Members of a rural fire brigade had to quickly put theory into practice on Saturday, when they were called to the aid of a man with a nearly severed finger on a remote farm.
On Saturday afternoon the Hawke's Bay Rescue Helicopter received a callout for an Ashley Clinton resident who had severed the index finger of his left hand while using a wood splitter to cut logs.
Members of Ashley Clinton Rural Fire Brigade were first on the scene.
It's a good example of how useful a rural brigade can be.
Firefighter Marcus Kynoch said they had received a callout just after 4pm to assist with the ambulance.
However it had not arrived at the remote Ashley Clinton farm, west of Waipukurau, by the time fire services did.
Instead Mr Kynoch said they administered first aid, giving the man oxygen and treating him for shock.
The middle-aged man and his wife had actually managed to stop the bleeding themselves before help arrived.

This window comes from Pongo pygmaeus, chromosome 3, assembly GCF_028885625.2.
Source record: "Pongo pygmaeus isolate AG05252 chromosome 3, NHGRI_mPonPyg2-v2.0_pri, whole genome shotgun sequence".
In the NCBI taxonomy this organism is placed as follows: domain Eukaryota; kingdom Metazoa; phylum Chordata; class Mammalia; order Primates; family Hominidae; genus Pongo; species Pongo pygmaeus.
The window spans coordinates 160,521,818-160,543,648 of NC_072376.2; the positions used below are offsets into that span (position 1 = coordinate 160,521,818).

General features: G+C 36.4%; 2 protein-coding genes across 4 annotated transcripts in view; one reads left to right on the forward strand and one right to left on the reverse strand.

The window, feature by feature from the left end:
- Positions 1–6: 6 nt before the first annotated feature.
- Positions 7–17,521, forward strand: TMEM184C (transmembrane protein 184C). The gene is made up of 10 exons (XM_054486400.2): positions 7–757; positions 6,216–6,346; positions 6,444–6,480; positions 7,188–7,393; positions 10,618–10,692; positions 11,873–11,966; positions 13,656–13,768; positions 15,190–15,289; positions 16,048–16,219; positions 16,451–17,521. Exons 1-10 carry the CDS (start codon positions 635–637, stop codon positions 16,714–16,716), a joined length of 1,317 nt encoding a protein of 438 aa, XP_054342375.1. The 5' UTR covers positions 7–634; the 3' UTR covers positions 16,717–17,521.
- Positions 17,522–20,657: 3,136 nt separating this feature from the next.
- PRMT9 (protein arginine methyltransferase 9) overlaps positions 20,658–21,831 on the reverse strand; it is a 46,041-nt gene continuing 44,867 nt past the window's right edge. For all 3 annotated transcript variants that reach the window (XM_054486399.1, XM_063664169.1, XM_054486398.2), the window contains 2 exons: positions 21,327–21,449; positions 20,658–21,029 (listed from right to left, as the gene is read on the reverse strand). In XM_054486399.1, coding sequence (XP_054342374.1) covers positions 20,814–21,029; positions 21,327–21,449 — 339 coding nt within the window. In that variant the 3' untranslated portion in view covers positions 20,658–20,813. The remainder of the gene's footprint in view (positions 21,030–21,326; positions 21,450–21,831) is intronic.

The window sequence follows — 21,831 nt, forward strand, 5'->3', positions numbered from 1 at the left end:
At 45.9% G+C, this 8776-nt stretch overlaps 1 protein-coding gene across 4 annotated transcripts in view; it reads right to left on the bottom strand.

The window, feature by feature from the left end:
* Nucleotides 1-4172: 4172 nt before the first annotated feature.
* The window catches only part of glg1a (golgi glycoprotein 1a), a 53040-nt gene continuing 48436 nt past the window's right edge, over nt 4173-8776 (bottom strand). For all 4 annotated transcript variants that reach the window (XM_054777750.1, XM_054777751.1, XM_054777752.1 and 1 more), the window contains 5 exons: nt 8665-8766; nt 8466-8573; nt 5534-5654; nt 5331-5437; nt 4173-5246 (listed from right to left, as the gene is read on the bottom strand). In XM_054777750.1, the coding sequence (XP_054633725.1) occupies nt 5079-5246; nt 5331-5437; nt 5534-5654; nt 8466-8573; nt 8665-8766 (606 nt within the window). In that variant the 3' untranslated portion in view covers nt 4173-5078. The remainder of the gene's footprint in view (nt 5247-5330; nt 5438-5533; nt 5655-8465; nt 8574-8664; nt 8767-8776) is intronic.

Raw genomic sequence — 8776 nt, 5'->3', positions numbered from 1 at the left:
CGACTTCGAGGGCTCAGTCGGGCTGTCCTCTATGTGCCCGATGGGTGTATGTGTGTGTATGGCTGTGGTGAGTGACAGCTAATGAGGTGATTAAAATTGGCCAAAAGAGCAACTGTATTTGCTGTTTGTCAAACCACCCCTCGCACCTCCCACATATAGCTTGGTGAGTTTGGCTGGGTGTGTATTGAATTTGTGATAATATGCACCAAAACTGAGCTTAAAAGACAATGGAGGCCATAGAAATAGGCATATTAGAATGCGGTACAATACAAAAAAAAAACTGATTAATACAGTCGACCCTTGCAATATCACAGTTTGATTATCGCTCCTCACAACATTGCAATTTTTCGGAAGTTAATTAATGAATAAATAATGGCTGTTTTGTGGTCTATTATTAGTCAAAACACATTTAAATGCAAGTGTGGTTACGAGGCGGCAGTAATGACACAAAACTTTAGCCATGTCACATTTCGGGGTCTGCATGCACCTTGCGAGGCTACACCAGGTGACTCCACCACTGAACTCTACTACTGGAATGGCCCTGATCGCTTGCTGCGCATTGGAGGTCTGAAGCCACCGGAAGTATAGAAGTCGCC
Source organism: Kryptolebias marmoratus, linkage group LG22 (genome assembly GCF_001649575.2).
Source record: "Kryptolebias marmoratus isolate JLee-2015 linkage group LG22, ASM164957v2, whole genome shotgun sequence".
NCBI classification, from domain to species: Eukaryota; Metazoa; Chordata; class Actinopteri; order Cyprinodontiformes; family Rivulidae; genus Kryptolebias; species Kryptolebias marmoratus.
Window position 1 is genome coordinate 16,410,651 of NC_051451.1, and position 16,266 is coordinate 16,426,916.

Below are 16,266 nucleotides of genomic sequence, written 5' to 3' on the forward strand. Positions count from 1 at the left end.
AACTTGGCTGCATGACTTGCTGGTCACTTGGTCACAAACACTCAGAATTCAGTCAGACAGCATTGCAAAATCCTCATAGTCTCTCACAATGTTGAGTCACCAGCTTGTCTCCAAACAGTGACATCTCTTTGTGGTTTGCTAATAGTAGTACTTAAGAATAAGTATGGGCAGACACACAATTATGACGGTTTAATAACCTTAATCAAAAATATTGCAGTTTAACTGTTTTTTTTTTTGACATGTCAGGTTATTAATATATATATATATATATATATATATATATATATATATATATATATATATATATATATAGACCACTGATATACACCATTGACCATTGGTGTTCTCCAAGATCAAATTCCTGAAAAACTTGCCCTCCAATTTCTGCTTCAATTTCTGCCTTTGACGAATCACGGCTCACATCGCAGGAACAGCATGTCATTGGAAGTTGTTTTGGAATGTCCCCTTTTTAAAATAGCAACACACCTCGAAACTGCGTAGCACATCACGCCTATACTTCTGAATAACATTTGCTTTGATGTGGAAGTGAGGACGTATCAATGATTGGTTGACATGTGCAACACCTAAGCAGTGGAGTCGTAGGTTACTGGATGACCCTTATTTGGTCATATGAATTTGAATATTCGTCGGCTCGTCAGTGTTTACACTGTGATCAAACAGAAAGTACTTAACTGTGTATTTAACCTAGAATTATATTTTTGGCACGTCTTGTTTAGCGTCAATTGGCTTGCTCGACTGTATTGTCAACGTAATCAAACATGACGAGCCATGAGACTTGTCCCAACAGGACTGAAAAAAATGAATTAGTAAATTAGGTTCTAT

"[His wife] was very happy to see us," Mr Kynoch said.
"She had first-aid training, so had done a good job of stopping the bleeding, but he was in incredible pain."
The petrol-powered wood splitter the man had been using had badly sliced his finger but it was still attached, Mr Kynoch said.
Although he had been in a lot of pain, the man remained conscious throughout the ordeal.
When the ambulance arrived, fire services began choosing and preparing a safe landing site for the helicopter.
In an "interesting twist", Mr Kynoch said on Saturday their brigade had been training for such an event and had finished shortly before they received the callout to help the ambulance.
"It's a good example of how useful a rural brigade can be good help in these situations," he said.
The man was transported by helicopter to Hawkes Bay Regional Hospital for further treatment just before 5pm on Saturday.
Last night an HB District Health Board spokesman said the man was in a stable condition.
Hawke's Bay Rescue Helicopter Trust general manager Ian Wilmot said by the time the helicopter had arrived on the scene, paramedics had bandaged up the man's finger.
It had not been completely amputated and Mr Wilmot said it was thought the finger could have been stitched back on at hospital.